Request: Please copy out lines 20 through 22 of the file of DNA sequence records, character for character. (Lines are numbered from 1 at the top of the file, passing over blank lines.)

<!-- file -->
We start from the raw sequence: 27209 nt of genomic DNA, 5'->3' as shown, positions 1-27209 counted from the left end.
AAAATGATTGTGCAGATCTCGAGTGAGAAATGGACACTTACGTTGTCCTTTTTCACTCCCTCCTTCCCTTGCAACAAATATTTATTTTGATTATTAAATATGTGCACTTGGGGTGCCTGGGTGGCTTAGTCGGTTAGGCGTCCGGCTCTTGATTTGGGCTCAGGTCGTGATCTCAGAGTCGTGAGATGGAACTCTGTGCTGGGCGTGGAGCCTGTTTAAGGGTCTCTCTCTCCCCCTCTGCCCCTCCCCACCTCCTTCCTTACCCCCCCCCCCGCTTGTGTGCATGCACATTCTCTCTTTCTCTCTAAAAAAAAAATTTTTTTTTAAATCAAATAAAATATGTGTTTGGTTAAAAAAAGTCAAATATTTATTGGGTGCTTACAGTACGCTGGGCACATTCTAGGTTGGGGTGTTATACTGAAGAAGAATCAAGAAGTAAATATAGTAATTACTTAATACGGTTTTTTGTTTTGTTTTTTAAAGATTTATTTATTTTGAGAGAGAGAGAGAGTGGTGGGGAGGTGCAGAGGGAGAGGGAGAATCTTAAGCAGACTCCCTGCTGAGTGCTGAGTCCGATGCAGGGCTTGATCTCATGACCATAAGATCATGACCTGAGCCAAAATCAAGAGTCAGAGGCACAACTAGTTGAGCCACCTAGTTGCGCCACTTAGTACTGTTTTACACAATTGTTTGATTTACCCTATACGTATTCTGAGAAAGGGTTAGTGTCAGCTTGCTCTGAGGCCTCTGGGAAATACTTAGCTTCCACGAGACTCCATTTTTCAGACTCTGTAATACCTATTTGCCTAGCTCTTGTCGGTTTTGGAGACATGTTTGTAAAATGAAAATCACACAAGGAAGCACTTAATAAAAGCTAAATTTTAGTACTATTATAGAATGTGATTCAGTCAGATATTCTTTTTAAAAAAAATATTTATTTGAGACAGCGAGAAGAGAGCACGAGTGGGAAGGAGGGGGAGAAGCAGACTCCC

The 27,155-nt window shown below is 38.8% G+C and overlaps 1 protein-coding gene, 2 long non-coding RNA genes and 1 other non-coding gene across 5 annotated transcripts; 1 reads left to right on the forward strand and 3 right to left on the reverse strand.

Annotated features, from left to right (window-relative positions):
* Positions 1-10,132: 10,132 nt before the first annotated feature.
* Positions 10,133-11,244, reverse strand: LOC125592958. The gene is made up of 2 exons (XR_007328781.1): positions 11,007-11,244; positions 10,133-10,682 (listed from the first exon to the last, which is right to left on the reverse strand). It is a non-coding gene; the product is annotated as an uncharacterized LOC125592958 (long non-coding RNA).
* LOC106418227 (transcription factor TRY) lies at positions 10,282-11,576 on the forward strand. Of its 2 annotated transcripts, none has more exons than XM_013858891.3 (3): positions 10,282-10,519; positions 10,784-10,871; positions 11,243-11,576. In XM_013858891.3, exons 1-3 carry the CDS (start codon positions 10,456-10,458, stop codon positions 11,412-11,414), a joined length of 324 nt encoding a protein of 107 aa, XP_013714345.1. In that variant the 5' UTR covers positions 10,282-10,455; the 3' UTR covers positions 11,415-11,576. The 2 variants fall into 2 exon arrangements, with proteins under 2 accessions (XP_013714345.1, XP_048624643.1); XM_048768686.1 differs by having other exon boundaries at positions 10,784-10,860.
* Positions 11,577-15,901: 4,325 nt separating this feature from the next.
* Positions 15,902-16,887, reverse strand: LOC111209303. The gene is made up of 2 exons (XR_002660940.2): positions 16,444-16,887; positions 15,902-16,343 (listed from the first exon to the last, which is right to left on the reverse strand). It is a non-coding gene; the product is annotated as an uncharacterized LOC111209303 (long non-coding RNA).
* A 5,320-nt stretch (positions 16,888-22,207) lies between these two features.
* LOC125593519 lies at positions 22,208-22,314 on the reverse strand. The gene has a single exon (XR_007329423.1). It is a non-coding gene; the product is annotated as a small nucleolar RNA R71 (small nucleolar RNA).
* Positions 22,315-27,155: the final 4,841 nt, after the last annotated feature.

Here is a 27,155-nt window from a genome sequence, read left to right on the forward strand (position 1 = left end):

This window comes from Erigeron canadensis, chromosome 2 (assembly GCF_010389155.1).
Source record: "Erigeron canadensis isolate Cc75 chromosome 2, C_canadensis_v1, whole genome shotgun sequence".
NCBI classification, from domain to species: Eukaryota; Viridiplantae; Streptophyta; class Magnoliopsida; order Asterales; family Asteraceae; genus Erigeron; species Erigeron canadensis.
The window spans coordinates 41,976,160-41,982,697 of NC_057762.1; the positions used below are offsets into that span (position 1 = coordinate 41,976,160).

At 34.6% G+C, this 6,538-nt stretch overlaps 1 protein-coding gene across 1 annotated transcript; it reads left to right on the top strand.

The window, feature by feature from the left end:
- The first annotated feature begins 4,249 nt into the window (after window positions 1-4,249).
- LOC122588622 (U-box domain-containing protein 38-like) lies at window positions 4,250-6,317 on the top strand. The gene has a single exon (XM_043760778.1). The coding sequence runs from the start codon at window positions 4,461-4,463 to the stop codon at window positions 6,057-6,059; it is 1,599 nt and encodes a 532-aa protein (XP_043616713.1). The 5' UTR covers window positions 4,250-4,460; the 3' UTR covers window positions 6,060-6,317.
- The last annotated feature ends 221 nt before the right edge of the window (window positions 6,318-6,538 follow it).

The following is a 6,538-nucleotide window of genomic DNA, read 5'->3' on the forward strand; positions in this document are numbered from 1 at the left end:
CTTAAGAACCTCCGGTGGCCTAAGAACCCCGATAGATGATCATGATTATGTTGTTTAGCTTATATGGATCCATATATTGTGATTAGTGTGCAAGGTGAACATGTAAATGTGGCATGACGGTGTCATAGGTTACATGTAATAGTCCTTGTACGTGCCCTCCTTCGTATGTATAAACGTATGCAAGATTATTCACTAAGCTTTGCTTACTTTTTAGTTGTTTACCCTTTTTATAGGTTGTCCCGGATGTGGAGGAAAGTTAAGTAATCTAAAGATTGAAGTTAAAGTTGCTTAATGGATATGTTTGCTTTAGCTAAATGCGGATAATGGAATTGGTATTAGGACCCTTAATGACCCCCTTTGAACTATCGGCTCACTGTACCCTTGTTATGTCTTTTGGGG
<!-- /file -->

- The first annotated feature begins 4,249 nt into the window (after window positions 1-4,249).
- LOC122588622 (U-box domain-containing protein 38-like) lies at window positions 4,250-6,317 on the top strand. The gene has a single exon (XM_043760778.1). The coding sequence runs from the start codon at window positions 4,461-4,463 to the stop codon at window positions 6,057-6,059; it is 1,599 nt and encodes a 532-aa protein (XP_043616713.1). The 5' UTR covers window positions 4,250-4,460; the 3' UTR covers window positions 6,060-6,317.
- The last annotated feature ends 221 nt before the right edge of the window (window positions 6,318-6,538 follow it).